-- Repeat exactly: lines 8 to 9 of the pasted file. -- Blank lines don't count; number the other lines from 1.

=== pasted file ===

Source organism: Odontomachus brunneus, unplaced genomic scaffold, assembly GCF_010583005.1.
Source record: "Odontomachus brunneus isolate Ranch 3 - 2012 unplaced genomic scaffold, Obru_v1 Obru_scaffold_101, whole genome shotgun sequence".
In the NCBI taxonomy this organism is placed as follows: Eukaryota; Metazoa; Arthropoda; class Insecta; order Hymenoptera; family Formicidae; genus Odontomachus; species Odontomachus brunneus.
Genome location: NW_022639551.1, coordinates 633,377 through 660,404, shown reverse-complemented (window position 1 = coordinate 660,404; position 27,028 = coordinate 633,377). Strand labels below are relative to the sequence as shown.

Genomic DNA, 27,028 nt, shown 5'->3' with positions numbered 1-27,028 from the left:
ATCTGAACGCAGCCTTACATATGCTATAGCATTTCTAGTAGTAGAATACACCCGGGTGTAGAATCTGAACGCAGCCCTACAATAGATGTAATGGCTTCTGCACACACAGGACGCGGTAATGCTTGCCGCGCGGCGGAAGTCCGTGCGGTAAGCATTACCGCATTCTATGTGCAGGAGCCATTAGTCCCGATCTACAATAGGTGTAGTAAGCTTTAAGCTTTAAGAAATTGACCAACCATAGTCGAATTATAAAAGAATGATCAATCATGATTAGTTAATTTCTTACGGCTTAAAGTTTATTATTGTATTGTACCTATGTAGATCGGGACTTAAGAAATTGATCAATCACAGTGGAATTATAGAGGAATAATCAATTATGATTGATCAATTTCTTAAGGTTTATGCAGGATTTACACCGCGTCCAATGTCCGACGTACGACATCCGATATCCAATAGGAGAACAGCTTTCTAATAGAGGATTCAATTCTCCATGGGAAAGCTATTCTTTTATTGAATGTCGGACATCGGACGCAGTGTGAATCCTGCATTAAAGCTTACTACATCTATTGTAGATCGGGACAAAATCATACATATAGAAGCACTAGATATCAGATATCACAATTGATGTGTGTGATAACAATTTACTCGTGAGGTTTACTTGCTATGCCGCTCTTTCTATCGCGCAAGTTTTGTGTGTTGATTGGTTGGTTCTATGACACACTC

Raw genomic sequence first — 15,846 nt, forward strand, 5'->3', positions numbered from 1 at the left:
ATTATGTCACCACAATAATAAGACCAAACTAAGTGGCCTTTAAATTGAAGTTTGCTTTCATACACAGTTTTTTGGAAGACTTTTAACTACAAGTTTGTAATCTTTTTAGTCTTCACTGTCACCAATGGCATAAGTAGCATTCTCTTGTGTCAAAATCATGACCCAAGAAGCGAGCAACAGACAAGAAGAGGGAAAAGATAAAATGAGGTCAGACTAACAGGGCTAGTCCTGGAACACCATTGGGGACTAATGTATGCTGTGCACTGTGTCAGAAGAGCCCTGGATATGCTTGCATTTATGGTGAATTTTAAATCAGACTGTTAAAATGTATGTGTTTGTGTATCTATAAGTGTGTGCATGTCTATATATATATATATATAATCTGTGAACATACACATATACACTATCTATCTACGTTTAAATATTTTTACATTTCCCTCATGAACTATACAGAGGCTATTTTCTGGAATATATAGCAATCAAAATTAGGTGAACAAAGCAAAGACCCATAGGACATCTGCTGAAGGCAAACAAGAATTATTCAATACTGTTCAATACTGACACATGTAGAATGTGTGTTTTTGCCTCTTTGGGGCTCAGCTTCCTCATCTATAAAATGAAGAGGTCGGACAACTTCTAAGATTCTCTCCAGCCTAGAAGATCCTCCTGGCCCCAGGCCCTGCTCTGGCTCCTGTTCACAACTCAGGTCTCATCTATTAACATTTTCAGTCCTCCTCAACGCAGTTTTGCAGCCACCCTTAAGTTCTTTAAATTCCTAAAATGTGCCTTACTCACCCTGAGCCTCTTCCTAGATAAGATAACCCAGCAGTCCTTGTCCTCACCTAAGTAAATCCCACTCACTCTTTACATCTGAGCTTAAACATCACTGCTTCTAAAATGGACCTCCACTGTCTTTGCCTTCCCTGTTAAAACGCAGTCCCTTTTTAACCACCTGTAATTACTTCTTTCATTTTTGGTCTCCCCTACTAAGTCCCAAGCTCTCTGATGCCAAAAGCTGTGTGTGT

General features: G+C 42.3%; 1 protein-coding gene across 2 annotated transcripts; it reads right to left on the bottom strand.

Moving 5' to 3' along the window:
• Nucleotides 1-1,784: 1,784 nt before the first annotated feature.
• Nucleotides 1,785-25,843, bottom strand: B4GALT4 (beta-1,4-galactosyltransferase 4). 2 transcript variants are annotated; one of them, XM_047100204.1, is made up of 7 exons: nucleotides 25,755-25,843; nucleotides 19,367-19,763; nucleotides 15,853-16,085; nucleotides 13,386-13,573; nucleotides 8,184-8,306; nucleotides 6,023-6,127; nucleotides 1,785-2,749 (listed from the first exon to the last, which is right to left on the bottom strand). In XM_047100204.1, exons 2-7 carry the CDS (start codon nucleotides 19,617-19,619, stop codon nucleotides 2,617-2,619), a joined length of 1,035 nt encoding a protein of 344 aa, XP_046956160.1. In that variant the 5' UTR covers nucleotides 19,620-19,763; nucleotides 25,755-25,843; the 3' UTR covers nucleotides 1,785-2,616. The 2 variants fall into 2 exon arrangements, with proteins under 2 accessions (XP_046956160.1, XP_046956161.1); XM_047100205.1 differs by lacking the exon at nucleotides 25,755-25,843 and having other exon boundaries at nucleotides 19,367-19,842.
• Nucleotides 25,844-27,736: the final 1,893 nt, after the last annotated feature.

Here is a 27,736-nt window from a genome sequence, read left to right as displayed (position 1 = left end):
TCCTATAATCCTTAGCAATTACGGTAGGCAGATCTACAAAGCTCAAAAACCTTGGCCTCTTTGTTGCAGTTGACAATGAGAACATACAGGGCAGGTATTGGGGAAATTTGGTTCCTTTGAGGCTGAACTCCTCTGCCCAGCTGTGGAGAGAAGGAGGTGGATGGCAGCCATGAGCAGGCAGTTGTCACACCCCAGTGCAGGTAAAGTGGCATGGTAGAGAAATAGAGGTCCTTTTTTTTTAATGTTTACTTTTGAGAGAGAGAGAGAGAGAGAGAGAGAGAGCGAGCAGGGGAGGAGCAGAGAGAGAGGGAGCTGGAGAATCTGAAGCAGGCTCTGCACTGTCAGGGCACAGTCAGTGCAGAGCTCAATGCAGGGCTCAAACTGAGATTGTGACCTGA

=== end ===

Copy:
ATTATGTCACCACAATAATAAGACCAAACTAAGTGGCCTTTAAATTGAAGTTTGCTTTCATACACAGTTTTTTGGAAGACTTTTAACTACAAGTTTGTAATCTTTTTAGTCTTCACTGTCACCAATGGCATAAGTAGCATTCTCTTGTGTCAAAATCATGACCCAAGAAGCGAGCAACAGACAAGAAGAGGGAAAAGATAAAATGAGGTCAGACTAACAGGGCTAGTCCTGGAACACCATTGGGGACTAATGTATGCTGTGCACTGTGTCAGAAGAGCCCTGGATATGCTTGCATTTATGGTGAATTTTAAATCAGACTGTTAAAATGTATGTGTTTGTGTATCTATAAGTGTGTGCATGTCTATATATATATATATATAATCTGTGAACATACACATATACACTATCTATCTACGTTTAAATATTTTTACATTTCCCTCATGAACTATACAGAGGCTATTTTCTGGAATATATAGCAATCAAAATTAGGTGAACAAAGCAAAGACCCATAGGACATCTGCTGAAGGCAAACAAGAATTATTCAATACTGTTCAATACTGACACATGTAGAATGTGTGTTTTTGCCTCTTTGGGGCTCAGCTTCCTCATCTATAAAATGAAGAGGTCGGACAACTTCTAAGATTCTCTCCAGCCTAGAAGATCCTCCTGGCCCCAGGCCCTGCTCTGGCTCCTGTTCACAACTCAGGTCTCATCTATTAACATTTTCAGTCCTCCTCAACGCAGTTTTGCAGCCACCCTTAAGTTCTTTAAATTCCTAAAATGTGCCTTACTCACCCTGAGCCTCTTCCTAGATAAGATAACCCAGCAGTCCTTGTCCTCACCTAAGTAAATCCCACTCACTCTTTACATCTGAGCTTAAACATCACTGCTTCTAAAATGGACCTCCACTGTCTTTGCCTTCCCTGTTAAAACGCAGTCCCTTTTTAACCACCTGTAATTACTTCTTTCATTTTTGGTCTCCCCTACTAAGTCCCAAGCTCTCTGATGCCAAAAGCTGTGTGTGT

General features: G+C 42.3%; 1 protein-coding gene across 2 annotated transcripts; it reads right to left on the bottom strand.